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Reviewed by:
  • Vaccine: The Debate in Modern America by Mark A. Largent, and: Values and Vaccine Refusal: Hard Questions in Ethics, Epistemology, and Health Care by Mark Navin
Mark A. Largent, Vaccine: The Debate in Modern America, Johns Hopkins University Press, 2012;
Mark Navin, Values and Vaccine Refusal: Hard Questions in Ethics, Epistemology, and Health Care, Routledge, 2016

Over the last twenty years or so, vaccines have developed as one of the standard examples of major public scientific controversies, alongside climate change and genetically modified foods. This public contention has attracted scholarly attention, and the current review examines two recent attempts at such scholarly intervention. While both books have their limitations, I recommend both to anyone interested in a sophisticated introduction to the vaccine controversy. Specifically, the first substantive chapter of each book would be an excellent set of readings for one-session discussion of the controversy in a bioethics class or science communication workshop.

Mark Largent’s Vaccine: The Debate in Modern America was published in 2012 by Johns Hopkins University Press (Largent 2012). Largent is a historian of science at Michigan State University, and most of the book takes the form of historical narratives of some key figures or moments in the development of the vaccine controversy. Mark Navin is a political philosopher at Oakland University in Auburn, Michigan, and so his Values and Vaccine Refusal—published in 2016 by Routledge—focuses on a more abstract analysis of arguments (Navin 2016). Both books are broadly accessible. While Largent’s book was published a few years ago, the two books work well together; thus the current, joint review.

Before getting into the details, let me introduce some terminology and provide a brief overview of the state of the vaccine controversy and vaccine compliance. Following Navin, vaccine denial is a denial of mainstream medical beliefs about the safety and efficacy of vaccines, while vaccine refusal is the behavior of refusing routine childhood vaccinations. That is, roughly, denial is a matter of belief while refusal is a matter of behavior. Public health officials often focus on vaccine compliance, which is simply the logical negation of refusal, viz., accepting all routine childhood vaccinations; or on vaccine coverage, which is the percentage of a population (often children in kindergarten) who have received recommended vaccinations. Largent focuses on vaccine hesitancy, which refers primarily to (subjective) doubt about vaccine safety and efficacy, and so secondarily the prudence of vaccine compliance or refusal. The difference between vaccine denial and hesitancy is the difference between [End Page e-10] confident rejection and uncertainty. Vaccine hesitant or denialist parents will often have more or less specific and well-articulated vaccine concerns. These concerns can be narrowly understood as reasons to doubt the safety or efficacy of vaccines, or they can be understood more broadly as reasons to doubt the all-things-considered prudence of vaccine compliance. The possibility that vaccines can cause autism is a widespread vaccine concern, despite being thoroughly rejected by the mainstream medical community.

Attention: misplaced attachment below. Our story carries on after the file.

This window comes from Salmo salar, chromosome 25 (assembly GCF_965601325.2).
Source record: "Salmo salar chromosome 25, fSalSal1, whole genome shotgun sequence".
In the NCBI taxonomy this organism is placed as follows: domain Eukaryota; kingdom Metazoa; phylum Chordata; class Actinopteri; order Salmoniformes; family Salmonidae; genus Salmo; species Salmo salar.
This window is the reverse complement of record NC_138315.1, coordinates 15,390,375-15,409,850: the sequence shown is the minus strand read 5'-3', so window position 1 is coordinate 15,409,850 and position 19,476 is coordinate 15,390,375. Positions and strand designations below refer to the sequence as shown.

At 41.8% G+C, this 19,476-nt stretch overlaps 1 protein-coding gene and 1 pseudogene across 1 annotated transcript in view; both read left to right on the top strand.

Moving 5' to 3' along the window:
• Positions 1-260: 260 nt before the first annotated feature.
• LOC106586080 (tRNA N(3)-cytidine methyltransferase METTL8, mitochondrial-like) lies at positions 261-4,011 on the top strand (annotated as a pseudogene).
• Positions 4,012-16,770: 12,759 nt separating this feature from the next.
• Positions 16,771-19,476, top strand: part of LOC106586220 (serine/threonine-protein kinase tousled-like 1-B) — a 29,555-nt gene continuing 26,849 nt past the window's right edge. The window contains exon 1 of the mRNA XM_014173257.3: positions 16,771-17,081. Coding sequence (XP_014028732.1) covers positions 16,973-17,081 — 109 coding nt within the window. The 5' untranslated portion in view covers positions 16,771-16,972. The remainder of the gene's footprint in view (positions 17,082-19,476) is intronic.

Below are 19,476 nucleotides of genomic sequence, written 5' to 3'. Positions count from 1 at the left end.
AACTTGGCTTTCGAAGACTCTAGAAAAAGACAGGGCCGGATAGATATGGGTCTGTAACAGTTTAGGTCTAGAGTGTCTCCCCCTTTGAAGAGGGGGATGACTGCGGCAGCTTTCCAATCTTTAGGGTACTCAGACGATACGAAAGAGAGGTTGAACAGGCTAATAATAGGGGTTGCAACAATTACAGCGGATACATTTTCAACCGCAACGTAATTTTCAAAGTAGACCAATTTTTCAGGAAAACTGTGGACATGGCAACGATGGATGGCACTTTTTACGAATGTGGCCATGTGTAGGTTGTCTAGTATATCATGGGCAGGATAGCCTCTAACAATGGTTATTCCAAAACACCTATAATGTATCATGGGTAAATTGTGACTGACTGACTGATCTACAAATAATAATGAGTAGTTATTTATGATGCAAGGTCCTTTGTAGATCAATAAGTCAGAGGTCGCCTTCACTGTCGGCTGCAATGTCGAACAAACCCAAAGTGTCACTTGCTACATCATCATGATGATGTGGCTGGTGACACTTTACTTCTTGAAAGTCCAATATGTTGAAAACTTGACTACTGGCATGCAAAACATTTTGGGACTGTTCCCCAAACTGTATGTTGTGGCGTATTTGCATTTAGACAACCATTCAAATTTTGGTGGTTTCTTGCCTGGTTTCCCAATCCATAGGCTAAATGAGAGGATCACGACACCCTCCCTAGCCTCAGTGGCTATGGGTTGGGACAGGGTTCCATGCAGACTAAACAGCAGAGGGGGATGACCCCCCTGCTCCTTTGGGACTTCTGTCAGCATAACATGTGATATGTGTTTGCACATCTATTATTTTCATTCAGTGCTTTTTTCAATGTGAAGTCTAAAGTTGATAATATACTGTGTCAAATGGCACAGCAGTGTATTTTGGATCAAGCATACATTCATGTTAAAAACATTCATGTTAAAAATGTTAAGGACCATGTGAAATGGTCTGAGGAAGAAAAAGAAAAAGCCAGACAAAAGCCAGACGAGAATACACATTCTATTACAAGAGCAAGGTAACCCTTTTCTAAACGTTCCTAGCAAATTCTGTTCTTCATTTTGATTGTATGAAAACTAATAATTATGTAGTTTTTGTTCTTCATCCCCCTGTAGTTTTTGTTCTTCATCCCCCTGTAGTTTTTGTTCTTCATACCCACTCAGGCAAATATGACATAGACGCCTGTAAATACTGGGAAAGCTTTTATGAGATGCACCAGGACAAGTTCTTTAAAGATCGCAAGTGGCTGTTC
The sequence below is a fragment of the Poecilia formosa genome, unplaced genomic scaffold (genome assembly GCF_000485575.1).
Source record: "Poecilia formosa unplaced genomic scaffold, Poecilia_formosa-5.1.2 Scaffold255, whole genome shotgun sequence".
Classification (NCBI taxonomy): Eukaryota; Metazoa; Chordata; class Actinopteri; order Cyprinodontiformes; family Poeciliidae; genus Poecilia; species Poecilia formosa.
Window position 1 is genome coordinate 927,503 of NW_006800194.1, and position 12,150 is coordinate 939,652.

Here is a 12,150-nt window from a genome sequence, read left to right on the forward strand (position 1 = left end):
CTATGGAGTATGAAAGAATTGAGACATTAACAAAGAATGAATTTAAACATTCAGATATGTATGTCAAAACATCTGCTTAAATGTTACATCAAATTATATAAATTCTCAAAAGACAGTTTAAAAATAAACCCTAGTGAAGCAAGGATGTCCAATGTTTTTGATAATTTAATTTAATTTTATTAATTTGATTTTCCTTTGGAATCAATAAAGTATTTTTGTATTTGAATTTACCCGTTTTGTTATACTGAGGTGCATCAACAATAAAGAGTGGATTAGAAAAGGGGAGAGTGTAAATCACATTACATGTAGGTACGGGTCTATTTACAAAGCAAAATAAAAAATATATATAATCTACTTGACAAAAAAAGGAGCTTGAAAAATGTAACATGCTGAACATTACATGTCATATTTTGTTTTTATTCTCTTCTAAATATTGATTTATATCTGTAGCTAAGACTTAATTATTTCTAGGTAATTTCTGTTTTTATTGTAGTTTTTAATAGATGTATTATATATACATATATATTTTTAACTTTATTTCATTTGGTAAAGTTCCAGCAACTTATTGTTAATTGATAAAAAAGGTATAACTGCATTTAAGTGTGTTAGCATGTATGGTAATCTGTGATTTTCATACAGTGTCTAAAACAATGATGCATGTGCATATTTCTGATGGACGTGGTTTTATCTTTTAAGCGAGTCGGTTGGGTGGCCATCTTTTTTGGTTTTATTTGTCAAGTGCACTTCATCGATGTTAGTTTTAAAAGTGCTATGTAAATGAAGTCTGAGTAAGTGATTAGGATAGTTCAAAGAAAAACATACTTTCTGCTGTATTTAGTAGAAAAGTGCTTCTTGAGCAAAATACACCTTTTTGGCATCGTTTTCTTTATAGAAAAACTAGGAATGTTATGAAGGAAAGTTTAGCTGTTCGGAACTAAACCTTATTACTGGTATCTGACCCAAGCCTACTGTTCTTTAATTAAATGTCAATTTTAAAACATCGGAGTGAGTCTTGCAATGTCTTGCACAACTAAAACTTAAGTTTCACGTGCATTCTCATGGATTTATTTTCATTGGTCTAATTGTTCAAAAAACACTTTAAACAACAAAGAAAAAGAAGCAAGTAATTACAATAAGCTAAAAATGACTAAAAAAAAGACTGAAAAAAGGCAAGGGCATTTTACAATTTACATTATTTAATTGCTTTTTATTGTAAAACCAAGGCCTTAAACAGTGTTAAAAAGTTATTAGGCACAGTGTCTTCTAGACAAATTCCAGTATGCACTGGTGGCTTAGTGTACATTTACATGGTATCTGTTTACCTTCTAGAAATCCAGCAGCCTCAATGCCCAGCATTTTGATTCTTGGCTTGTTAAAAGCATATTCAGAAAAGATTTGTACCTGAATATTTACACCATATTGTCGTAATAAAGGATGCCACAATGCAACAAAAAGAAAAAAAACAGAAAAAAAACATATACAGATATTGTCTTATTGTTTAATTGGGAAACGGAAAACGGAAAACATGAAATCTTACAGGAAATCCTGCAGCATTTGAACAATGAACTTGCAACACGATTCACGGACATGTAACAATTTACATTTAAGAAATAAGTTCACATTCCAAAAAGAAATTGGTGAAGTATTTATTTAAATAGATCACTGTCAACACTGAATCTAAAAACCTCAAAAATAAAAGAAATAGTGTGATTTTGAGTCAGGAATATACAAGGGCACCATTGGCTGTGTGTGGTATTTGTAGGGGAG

Popular media coverage of the controversy often gives an oversimplified impression of a rapid, widespread drop in vaccine coverage. Nationally, coverage rates for four major, longstanding immunizations (MMR, DTP/ DTaP, polio, and HepB) have remained steady since 2000, at around 90% or more of preschool children (Centers for Disease Control and Prevention 2015). Coverage is lower for immunizations that have been added to the recommendation list more recently, such as rotavirus and HepA, but even here the national trends are towards increased coverage over time. By contrast, there is more variance at the state and county level (Ernst and Jacobs 2012), including some state-level increases in personal or philosophical exemption rates since the 1990s (Omer et al. 2012; Richards et al. 2013). Some epidemiological research has shown that vaccine refusal tends to occur in geographical clusters (Lieu et al. 2015), such as Ashland, Oregon, and parts of the Bay Area in California. Such vaccine refusal clusters have been associated with preventable disease outbreaks, such as an outbreak of measles in San Diego in 2008 (Sugerman et al. 2010); although other outbreaks, such as outbreaks of pertussis, appear to be due to “waning immunity” rather than vaccine refusal patterns (Phadke et...


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